The concept of artisan or artisanal cheese is simple. It is typically made in small quantities by typically small scale manufacturers who prefer to keep control of the product themselves. A large number of people who make artisan cheese do work from home farms as well. While India was never known to be a cheese loving country considering the dairy love for butter and ghee, cheese is slowly but surely making inroads in the Indian palate. From just being a part of sandwiches or accompaniments with cocktails, cheese has now become an integral part of pizzas, pastas, Quesadillas and the like. The most common forms of cheese available in India are cheddar, processed cheese and mozzarella but this is changing now with artisanal cheese making its way into the market. Take for instance the case of Acres Wild, in Coonoor. Started by former filmmaker Mansoor Khan and his wife Tina, this is a farmstay where they make very small quantities of cheese about 4 to 5 kg per day because they only make it from 10 cows. “So we make six types of hard cheese: Gouda, Cheddar, Colby, Monterey Jack, Parmesan and Gruyere. Some of these cheeses like Gouda and Monterey Jack we add flavours also like pepper, mustered, Chilly and Zeera et cetera. Besides this we make softer lactic cheese flavoured with herbs and garlic, chili and garlic, pepper and caraway seed. We also make feta and halloumi. Occasionally Tina makes Camembert because it is the very delicate and difficult to make cheese,” says Mansoor. Likewise Bala who lives in Kodaikanal and runs Cinnabar a farm and home stay also makes both soft and hard cheese. “We make a soft cheese that can be used for some wonderful savory dips as well as our signature dessert our creamy cheesecake. We make a hard cheese based on an Italian style that is great as a table cheese and finally we make a soft, creamy Bleu that finds itself on the plate of the discerning connoisseur.”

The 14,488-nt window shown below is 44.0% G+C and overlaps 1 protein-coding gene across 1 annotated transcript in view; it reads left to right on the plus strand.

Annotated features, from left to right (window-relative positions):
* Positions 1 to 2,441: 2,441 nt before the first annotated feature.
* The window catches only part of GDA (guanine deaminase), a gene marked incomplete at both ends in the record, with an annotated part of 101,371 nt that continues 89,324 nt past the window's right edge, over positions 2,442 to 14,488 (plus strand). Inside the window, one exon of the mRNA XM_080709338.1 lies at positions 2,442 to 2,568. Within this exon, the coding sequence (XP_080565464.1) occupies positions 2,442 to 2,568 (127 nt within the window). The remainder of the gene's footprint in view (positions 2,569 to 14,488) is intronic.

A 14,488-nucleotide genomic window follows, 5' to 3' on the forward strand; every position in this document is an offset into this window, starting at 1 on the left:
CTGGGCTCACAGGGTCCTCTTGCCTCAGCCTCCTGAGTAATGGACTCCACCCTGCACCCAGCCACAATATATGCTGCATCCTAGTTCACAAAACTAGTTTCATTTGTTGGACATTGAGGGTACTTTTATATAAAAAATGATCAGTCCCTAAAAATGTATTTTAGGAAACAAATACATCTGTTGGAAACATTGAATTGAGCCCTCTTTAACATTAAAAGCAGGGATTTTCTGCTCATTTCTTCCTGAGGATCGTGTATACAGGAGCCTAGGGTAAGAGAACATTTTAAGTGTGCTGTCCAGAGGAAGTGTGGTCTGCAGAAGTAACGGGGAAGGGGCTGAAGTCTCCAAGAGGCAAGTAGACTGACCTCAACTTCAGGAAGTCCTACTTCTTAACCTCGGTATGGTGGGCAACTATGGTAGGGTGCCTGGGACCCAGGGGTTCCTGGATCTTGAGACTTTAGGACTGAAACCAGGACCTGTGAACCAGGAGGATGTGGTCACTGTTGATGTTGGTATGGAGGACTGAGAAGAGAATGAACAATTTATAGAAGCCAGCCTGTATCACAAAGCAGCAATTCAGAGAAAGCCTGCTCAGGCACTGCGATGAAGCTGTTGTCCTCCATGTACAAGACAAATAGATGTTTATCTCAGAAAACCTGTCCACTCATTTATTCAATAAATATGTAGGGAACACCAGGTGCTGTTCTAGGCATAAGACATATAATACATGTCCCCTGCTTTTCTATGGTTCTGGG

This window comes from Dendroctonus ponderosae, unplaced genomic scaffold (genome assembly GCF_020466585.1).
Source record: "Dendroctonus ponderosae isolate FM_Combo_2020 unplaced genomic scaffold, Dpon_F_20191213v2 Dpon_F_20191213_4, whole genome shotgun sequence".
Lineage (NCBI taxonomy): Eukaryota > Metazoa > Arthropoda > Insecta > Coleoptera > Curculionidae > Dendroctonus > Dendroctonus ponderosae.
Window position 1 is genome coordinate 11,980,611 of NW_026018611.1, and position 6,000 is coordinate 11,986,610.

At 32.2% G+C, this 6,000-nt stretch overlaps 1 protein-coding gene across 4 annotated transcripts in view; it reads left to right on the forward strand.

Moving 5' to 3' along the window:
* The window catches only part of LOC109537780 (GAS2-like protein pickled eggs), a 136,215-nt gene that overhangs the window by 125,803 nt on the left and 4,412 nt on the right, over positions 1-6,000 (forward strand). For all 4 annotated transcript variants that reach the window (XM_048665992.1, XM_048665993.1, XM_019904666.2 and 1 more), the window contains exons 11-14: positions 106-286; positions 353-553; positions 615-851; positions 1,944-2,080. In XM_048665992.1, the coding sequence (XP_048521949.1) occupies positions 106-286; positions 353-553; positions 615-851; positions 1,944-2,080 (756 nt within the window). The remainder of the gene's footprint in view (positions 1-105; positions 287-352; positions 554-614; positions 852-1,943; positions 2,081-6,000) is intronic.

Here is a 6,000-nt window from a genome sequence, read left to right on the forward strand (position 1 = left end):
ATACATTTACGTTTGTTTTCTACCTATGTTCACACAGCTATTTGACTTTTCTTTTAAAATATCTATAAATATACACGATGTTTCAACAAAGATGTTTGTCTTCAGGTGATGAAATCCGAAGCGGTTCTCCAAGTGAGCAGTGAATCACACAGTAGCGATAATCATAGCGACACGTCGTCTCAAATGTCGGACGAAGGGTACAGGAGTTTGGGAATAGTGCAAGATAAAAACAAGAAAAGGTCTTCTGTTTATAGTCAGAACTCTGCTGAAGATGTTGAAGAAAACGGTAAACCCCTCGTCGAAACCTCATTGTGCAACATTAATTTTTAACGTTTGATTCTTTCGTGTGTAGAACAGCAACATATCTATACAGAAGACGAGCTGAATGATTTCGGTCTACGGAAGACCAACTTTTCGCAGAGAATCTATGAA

In fact it was a visible gap in the market that Prateeksh Mehra, Co Founder and Fromager, The Spotted Cow Fromagerie, Mumbai noticed that ensured that what was a small exhibition of his cheese become a business. “We are artisanal cheese makers and source our milk locally and started by making two of the popular French cheese Brie and Camembay and simultaneously started making an Italian cheese Rombay. We also recently launched a range of fresh cheese variants as well for the Indian market for people who don’t want to have anything robust or complex,” explains Mehra. The demand for artisan cheeses definitely increasing as people are becoming more aware through media and travel. Also as food cuisines are expanding people want to experiment with different kinds of food and cheese is an important part of Western food.